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B.C.’s year of extreme weather ‘consistent’ with climate change, meteorologist says

Each storm may not be as bad but the overall trends will be towards more extreme weather

Record-breaking precipitation has drenched the province in recent weeks, a striking contrast to the hot and dry days of summer when several cities were evacuated due to wildfires.

Some of those communities, including Merritt, have been evacuated for both.

“This has been a very active streak since mid September on the heels of an extremely dry and hot summer,” said Armel Castellan, an emergency preparedness meteorologist with Environment Canada, during an update Wednesday (Dec. 1). Provincial officials said earlier that around a dozen atmospheric rivers had hit the province since mid-September.

The rain from this storm is hitting ground already saturated by other weather events. Castellan said that Nov. 13-15 storm saw Abbotsford get 100 millimetres of rain while Hope received 170 millimetres, both breaking records at the time.

“We are also seeing that Abbotsford has broken its November totals for precipitation by 99 millimetres,” he said. “We are also tracking Nanaimo, Victoria, Vancouver International Airport and Abbotsford (as) having broken their seasonal precipitation numbers for September, October and November, all combined.”

Castellan said that conditions like these, when heat domes bleed into record rainfall, are the signature signs of climate change.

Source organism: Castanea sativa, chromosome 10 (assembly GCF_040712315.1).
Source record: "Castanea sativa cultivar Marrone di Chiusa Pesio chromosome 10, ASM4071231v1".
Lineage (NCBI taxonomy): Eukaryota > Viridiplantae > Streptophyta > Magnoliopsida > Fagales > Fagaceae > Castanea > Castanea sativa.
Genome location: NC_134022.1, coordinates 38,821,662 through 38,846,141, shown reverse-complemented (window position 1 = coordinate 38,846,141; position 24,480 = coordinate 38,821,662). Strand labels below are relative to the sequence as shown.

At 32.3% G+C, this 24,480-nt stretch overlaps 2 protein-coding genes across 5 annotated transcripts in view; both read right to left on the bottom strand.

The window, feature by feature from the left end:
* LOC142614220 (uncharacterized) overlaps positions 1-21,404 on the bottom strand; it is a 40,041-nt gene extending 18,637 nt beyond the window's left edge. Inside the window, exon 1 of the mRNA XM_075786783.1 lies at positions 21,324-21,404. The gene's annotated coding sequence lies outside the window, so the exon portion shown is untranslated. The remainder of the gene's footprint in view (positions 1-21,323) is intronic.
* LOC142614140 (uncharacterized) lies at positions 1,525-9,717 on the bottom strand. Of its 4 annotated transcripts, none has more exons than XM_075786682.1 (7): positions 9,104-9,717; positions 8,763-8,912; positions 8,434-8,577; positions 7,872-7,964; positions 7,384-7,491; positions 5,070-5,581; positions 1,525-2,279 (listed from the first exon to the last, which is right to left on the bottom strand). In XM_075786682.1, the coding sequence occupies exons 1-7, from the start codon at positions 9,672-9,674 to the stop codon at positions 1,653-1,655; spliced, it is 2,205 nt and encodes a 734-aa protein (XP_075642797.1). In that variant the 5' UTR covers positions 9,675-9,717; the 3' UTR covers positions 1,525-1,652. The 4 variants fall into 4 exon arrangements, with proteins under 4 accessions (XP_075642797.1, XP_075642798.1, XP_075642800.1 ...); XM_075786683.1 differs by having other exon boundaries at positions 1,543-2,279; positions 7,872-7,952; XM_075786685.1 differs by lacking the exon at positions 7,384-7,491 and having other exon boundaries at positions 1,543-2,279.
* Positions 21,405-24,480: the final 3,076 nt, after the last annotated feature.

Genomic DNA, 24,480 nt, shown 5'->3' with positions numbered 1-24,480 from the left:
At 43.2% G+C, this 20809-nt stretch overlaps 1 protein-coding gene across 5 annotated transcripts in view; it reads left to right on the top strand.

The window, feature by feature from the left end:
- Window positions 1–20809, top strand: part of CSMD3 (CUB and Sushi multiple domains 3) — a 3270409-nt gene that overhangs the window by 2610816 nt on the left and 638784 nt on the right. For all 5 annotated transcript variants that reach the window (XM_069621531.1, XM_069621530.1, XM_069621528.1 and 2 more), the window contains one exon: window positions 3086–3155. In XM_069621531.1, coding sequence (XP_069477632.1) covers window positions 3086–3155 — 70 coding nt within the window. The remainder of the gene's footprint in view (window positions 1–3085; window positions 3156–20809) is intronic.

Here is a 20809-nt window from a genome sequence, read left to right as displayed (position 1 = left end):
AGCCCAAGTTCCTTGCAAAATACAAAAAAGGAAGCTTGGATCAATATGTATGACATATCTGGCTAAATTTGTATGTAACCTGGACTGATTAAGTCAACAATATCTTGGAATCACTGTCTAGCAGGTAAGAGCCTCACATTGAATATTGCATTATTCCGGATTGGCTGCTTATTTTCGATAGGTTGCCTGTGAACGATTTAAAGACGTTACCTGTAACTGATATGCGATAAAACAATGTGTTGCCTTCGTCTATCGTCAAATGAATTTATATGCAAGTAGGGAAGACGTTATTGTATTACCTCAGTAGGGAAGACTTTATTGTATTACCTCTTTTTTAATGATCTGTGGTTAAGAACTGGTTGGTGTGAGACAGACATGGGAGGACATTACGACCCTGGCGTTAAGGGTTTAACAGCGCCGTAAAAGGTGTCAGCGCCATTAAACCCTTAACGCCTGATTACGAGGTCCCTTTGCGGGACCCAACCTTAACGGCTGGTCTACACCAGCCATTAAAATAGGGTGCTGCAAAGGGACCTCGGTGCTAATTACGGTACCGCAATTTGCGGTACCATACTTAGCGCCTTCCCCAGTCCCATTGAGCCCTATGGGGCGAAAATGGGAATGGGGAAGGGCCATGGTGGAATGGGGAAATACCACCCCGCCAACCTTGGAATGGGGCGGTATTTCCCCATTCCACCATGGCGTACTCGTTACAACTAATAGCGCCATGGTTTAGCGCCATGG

“We have gone from some extremes to other extremes,” he said. “Unfortunately, this is consistent with what climate change has been projecting for all parts of Canada, including the mid-latitudes here in B.C.”

Many heat records were broken on Tuesday and Wednesday, Castellan said, as the third atmospheric river in just one week drenched the province, leading to rivers spilling their banks and landslides closing highways and pushing people out of their homes.

These heat records have affected freezing levels, pushing them above 3,000 metres, which is higher than most mountaintops.

“It’s not to say that it’s always going to be this extreme all the time and we will see lulls, of course, but the frequency, the amplitude of these events, and their longevity individually, will continue to increase with the coming years and decades.”

READ MORE: ‘This storm is not over’: Officials urge caution as B.C.’s 3rd atmospheric river continues


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